With kids hitting the field for soccer, football and other fall sports, parents may want to take notice of their feet.
Problem arches may hold the clue to leg pain, feeling overly tired after practice, inefficient gait or other problems that could sideline children and teens.
Flat feet, a condition involving the total or partial collapse of the arch, is not usually a cause for concern since most kids outgrow it. But if not closely monitored or treated in more serious cases, it can lead to aching legs, sore knees, clumsiness and excessive muscle fatigue.
"A lot of things start from the ground up," said Dr. Breck Tiernan, a podiatrist at the Advanced Foot and Ankle Clinic in Joliet. "If the feet aren't properly aligned, everything else can get messed up."
Tiernan estimates about 20 percent of his patients are younger than 18 with some as young as 3 years old, but most come in for ingrown toenails, warts or other unrelated ailments. Some, however, need help with flat feet. Typically, he said, parents start noticing flat feet in their children as they get more involved in organized sports.
One patient, he said, was a runner in high school and noticed she had pain only when she ran. She tried physical therapy and eventually found herself in his office because of her flat feet. A simple custom orthotic corrected the problem.
"Ever since then, she's been sprinting pain free," Tiernan said.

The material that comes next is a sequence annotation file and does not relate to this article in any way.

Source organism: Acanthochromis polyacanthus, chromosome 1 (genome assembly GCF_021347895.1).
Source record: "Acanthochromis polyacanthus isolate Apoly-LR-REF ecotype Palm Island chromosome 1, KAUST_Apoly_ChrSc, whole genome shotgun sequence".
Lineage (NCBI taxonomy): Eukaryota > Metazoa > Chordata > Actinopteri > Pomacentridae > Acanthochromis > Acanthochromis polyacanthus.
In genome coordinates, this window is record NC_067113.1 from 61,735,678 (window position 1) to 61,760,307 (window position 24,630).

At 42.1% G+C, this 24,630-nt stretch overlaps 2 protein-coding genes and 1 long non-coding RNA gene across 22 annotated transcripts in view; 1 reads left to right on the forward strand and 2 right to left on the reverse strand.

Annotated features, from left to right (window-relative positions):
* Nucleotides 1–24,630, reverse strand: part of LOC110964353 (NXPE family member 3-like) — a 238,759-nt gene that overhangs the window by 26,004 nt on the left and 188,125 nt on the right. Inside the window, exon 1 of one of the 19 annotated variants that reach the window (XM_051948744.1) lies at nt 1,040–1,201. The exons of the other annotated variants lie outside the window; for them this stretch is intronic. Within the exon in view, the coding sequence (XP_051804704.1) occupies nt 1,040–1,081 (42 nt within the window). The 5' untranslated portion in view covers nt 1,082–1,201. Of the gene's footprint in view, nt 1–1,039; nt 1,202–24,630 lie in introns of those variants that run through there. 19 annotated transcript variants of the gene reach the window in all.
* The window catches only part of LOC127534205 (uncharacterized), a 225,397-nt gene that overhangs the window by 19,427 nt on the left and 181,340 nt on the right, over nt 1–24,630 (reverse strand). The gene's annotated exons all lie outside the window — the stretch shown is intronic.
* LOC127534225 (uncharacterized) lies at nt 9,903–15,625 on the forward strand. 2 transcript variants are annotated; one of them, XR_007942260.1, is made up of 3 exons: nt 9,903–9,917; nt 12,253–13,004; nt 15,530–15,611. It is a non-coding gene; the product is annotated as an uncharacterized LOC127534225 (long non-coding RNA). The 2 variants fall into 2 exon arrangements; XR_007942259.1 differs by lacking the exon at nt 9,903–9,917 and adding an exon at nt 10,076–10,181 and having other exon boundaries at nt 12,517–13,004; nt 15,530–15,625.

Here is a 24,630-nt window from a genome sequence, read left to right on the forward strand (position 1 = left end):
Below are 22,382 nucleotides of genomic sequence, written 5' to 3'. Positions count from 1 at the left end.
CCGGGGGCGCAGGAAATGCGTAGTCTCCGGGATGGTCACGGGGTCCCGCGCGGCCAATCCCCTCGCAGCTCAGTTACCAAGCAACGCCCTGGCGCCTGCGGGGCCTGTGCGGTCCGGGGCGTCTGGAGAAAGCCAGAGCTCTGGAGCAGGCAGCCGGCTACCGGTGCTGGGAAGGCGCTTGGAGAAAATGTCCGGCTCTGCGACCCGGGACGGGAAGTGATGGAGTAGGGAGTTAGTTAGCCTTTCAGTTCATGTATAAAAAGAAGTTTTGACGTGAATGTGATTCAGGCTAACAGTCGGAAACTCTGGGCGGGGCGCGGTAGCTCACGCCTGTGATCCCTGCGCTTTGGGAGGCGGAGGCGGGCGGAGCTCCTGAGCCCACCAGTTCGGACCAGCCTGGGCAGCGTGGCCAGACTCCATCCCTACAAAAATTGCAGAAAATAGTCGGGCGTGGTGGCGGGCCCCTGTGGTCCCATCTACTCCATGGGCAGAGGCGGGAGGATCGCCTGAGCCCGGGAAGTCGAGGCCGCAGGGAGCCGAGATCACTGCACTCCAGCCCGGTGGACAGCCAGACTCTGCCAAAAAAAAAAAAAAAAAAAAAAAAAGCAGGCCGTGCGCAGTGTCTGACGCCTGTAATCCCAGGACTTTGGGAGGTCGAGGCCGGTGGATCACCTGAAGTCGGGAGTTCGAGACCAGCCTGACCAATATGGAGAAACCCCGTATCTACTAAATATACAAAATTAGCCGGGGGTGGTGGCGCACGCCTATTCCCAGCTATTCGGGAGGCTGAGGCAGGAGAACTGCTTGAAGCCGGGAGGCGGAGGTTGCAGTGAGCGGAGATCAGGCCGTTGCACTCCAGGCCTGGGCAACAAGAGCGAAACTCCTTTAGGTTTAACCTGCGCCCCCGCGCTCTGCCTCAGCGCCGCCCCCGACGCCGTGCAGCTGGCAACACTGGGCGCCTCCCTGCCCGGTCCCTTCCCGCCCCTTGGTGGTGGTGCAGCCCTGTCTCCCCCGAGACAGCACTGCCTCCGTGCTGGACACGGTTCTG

Physical therapist Becky Stonitsch works solely with pediatric patients and has seen how flat feet can cause other problems for children.
"It's important to look down at their feet too," said Stonitsch, whose company, High Hopes Inc., provides home health care services to pediatric patients and partners with agencies such as the federal Early Intervention Program.
Stonitsch and others suggested a few things to look for:
•The wear and tear on a shoe can tell a lot. If a shoe is worn more on one side than another, flat feet or the alignment of the foot could be an issue.
•Pain in joints or tiring easily after activity.
•Pain in feet.
•The arch is low and overly relaxed when the child walks.
•If one or both parents have flat feet, chances are greater that the child will have flat feet as well.
One simple way to tell if someone has a flat foot is to have them leave a wet foot print. A flat foot will leave a print of the entire foot while a foot with an arch will leave a print that is missing part of the middle of the foot.
"People are a little bit more knowledgeable about paying attention to kids' feet," said Dr. Mary DeGroot, a podiatrist at the DeGroot Foot and Ankle Clinic in New Lenox.
Though flat feet can cause problems for some younger patients, children with the condition don't necessarily require treatment, DeGroot said.
Also, children younger than 6 often can wait for treatment –– so long as the problem is not severe. The arch in the foot typically is not fully developed until around that age, DeGroot and Stonitsch noted. DeGroot said she normally waits –– when possible –– to treat pediatric patients for flat feet until after age 6.
In cases where treatment is necessary, a custom-fit orthotic shoe insert often does the trick. A good shoe also helps.
"Most kids tend to grow out of it," DeGroot said, adding that a lot of children can be asymptomatic and not require any form of treatment.
However, she warned that leaving a flat foot unchecked could lead to more severe problems –– such as arthritis or a stiffer foot –– later in life.Copyright © 2014, Los Angeles Times